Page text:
It’s gray and raw, storm brewing, stiff wind blowing from the frigid north: perfect for hunting on the day following an election I liked. So here I sit, dry-docked, pinned to this weekly chore, thinking of late buddy Tommy Valiton, a man who glowed with a boy’s enthusiasm every time he exited his red truck in my driveway to chase pheasants.
I miss that warm-hearted, crew-cut Marine, my high coach, for many reasons not related to politics, which we typically disagreed on but could still discuss in a civil manner. He would’ve been a Romney man, I think, but we wouldn’t have dwelled on that, maybe just touched on it in passing before flittering off to more agreeable topics. What I miss most are Tommy’s deer-hunting insights, especially his telephone alerts to bowhunters who had bagged monster bucks that had hilltown coffee shops abuzz. From our frequent evening chats and hunts each fall, I would know what stage of the rut bucks were in, what the does were up to, and whatever else he was observing from his productive tree perches, always helpful information for a man assembling a weekly column like mine. Of course, back then, a Tommy-tip would spark a quick call to familiar checking-station sources who’d confirm his tales, often furnishing additional anecdotes to spice the flavor. Yes, those were the good old days. Free and easy. Spontaneous. Exactly how I like it. A different story these days, when I’m forced through a stifling bureaucratic process that demands clearance from a state screening agency. To be perfectly honest, this annoying intermediary has never denied my requests, but check-station personnel have been told not to release hunters’ phone numbers, just one more restriction that hamstrings a news-gathering mission.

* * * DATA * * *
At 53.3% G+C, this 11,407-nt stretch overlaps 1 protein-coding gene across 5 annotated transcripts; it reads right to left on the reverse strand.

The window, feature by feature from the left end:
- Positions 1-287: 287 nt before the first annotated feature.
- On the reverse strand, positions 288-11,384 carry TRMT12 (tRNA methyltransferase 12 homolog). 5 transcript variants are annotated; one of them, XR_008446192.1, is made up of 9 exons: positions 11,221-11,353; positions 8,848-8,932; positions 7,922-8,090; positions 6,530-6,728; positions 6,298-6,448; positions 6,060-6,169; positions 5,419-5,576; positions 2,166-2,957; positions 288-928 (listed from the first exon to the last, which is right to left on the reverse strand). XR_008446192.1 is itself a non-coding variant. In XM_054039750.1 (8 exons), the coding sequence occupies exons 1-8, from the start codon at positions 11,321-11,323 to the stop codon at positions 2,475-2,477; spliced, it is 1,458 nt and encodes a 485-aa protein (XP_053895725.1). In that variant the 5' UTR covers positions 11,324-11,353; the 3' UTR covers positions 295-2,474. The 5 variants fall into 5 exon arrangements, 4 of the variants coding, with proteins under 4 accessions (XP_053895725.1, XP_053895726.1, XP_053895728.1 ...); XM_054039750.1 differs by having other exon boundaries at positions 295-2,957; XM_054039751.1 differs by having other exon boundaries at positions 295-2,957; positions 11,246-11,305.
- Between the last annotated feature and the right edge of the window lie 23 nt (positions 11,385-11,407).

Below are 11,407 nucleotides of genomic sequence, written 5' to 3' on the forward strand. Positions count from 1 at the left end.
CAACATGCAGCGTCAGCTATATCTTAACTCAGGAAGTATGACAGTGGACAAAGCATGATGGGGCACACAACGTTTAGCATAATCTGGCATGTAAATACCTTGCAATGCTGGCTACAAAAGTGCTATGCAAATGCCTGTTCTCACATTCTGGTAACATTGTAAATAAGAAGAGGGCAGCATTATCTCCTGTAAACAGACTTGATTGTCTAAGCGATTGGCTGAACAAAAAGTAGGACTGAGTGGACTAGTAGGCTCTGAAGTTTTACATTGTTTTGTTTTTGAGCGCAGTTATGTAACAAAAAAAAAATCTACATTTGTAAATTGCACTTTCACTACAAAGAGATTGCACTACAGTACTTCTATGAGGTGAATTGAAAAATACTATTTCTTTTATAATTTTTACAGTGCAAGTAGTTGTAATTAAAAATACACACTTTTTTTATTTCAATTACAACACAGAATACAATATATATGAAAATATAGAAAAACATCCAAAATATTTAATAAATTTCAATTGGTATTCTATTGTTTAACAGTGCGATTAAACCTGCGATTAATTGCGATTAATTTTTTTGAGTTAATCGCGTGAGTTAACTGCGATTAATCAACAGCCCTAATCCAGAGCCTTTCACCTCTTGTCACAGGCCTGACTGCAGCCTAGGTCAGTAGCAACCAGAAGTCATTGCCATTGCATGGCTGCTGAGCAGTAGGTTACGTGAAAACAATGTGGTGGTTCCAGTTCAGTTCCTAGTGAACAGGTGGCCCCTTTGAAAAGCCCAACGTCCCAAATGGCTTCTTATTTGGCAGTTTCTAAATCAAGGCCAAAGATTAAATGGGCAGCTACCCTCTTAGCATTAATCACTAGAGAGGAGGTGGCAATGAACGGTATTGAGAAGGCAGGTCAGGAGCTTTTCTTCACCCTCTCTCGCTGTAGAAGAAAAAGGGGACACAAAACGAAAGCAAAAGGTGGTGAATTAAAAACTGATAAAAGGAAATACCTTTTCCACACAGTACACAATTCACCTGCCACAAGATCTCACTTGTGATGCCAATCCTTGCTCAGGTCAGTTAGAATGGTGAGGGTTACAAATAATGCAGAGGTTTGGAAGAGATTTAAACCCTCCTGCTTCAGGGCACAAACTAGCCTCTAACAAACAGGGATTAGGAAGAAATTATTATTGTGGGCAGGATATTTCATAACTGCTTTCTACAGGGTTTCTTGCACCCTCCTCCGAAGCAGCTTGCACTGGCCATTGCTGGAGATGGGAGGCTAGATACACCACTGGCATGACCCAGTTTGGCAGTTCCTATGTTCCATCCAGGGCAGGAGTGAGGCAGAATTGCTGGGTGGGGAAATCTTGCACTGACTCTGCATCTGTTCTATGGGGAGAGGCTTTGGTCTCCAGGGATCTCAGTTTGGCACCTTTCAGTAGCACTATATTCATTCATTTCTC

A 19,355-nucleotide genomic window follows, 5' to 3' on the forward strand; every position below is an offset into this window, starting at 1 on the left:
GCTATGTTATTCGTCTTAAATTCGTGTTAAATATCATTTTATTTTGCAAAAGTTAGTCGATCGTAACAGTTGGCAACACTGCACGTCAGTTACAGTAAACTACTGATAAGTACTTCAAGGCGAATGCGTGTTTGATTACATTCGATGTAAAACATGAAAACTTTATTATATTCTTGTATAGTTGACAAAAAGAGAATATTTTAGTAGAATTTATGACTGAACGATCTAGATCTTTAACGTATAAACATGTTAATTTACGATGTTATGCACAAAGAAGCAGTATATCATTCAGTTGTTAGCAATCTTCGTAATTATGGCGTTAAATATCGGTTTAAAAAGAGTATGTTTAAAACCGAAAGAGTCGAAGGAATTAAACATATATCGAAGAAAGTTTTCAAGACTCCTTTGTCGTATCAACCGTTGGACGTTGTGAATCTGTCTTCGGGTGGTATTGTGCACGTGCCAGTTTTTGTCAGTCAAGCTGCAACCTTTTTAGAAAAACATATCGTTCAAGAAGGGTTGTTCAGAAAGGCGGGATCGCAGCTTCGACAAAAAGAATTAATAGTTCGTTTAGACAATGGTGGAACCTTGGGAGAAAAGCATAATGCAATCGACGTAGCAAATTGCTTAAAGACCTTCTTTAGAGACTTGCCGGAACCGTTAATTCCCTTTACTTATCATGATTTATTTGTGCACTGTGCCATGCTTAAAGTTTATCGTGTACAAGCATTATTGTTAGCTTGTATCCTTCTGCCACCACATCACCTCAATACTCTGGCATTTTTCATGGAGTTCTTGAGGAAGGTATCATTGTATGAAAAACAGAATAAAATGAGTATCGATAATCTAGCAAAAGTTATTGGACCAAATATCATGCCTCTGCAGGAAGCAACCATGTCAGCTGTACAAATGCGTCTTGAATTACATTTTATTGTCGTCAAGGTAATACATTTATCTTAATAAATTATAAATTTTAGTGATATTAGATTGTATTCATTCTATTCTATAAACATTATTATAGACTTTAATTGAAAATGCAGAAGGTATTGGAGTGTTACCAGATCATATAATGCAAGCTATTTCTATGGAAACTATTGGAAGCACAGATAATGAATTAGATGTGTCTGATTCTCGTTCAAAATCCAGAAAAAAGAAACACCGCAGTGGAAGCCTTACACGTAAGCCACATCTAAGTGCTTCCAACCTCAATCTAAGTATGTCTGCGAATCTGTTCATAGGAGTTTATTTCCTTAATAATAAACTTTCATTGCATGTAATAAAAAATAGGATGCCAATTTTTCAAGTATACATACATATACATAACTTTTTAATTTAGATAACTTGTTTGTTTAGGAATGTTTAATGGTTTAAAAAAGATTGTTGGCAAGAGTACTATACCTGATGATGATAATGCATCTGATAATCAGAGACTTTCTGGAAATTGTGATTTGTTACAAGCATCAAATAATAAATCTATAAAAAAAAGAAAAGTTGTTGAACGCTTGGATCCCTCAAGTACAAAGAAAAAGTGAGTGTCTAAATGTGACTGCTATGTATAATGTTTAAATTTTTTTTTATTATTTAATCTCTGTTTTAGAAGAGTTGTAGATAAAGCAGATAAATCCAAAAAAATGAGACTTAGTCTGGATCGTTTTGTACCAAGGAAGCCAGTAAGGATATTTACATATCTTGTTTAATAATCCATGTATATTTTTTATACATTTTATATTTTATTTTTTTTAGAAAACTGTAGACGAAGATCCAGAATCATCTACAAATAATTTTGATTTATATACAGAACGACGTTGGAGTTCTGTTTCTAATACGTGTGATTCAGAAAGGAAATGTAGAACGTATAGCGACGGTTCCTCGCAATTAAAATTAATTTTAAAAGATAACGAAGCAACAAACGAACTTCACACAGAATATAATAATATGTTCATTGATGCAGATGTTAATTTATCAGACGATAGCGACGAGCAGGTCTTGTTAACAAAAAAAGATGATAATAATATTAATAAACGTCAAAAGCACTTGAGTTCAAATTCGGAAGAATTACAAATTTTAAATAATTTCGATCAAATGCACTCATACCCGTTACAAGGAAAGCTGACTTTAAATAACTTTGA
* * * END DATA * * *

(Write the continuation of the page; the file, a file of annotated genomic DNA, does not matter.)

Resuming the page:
Because I haven’t heard a word about it anywhere, I’m guessing that the archery deer season has been slow thus far. Yes, it’s true I live in an old tavern, but that’s about as close as I get to barrooms, which I’ve taken off my visits list, eliminating a great rumor mill. But, still, not so much as a gas-station whisper, a lonely email or phone call? Nope. Utter silence. Curious indeed. Which isn’t to say a tidbit isn’t bound to come my way sometime before Turkey Day. Some may recall I lucked out last year when an infamous young Greenfield nimrod I happen to know and enjoy pulled into my yard sporting a major racker worthy of print lying on the bed of his pickup. I enjoyed that morning visit and lively chatter and even went to my study to lend him a book about the four stages of the rut, a hardcover with a plastic sleeve protecting the dust jacket. Unfortunately, I suspect the book is long gone, totally my fault. Although I know better than to loan out books, I thought he’d enjoy it, and believe he did. Now it’s a goner. Oh well. Live and learn. I do understand, did it a few times myself when young. Can’t say I’m proud of it, though.